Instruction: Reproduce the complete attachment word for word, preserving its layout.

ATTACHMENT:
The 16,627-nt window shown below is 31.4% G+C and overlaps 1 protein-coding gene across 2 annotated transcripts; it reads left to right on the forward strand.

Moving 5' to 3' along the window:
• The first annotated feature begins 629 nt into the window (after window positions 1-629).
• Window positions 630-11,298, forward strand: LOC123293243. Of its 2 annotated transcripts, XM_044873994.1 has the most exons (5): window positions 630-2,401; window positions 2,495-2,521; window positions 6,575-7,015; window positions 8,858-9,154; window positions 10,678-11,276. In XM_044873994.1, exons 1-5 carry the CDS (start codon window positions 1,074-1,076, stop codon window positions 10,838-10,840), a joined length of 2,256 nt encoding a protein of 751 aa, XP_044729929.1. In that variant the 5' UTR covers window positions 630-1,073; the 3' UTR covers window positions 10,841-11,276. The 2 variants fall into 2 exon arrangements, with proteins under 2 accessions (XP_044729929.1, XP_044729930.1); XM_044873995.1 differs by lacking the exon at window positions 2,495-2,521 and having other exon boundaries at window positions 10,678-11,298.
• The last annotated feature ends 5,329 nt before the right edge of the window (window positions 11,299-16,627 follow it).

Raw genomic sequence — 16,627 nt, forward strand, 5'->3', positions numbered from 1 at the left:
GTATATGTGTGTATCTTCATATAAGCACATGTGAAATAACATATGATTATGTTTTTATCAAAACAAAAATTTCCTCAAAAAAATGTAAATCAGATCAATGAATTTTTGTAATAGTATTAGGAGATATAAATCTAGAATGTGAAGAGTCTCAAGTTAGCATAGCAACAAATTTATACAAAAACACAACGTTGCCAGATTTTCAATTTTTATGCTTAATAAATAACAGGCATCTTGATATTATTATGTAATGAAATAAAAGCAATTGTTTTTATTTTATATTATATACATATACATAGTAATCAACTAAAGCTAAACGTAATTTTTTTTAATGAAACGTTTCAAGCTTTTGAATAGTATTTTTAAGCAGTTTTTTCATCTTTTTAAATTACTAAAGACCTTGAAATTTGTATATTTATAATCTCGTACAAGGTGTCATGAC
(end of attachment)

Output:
The 16,627-nt window shown below is 31.4% G+C and overlaps 1 protein-coding gene across 2 annotated transcripts; it reads left to right on the forward strand.

Moving 5' to 3' along the window:
• The first annotated feature begins 629 nt into the window (after window positions 1-629).
• Window positions 630-11,298, forward strand: LOC123293243. Of its 2 annotated transcripts, XM_044873994.1 has the most exons (5): window positions 630-2,401; window positions 2,495-2,521; window positions 6,575-7,015; window positions 8,858-9,154; window positions 10,678-11,276. In XM_044873994.1, exons 1-5 carry the CDS (start codon window positions 1,074-1,076, stop codon window positions 10,838-10,840), a joined length of 2,256 nt encoding a protein of 751 aa, XP_044729929.1. In that variant the 5' UTR covers window positions 630-1,073; the 3' UTR covers window positions 10,841-11,276. The 2 variants fall into 2 exon arrangements, with proteins under 2 accessions (XP_044729929.1, XP_044729930.1); XM_044873995.1 differs by lacking the exon at window positions 2,495-2,521 and having other exon boundaries at window positions 10,678-11,298.
• The last annotated feature ends 5,329 nt before the right edge of the window (window positions 11,299-16,627 follow it).

Raw genomic sequence — 16,627 nt, forward strand, 5'->3', positions numbered from 1 at the left:
GTATATGTGTGTATCTTCATATAAGCACATGTGAAATAACATATGATTATGTTTTTATCAAAACAAAAATTTCCTCAAAAAAATGTAAATCAGATCAATGAATTTTTGTAATAGTATTAGGAGATATAAATCTAGAATGTGAAGAGTCTCAAGTTAGCATAGCAACAAATTTATACAAAAACACAACGTTGCCAGATTTTCAATTTTTATGCTTAATAAATAACAGGCATCTTGATATTATTATGTAATGAAATAAAAGCAATTGTTTTTATTTTATATTATATACATATACATAGTAATCAACTAAAGCTAAACGTAATTTTTTTTAATGAAACGTTTCAAGCTTTTGAATAGTATTTTTAAGCAGTTTTTTCATCTTTTTAAATTACTAAAGACCTTGAAATTTGTATATTTATAATCTCGTACAAGGTGTCATGAC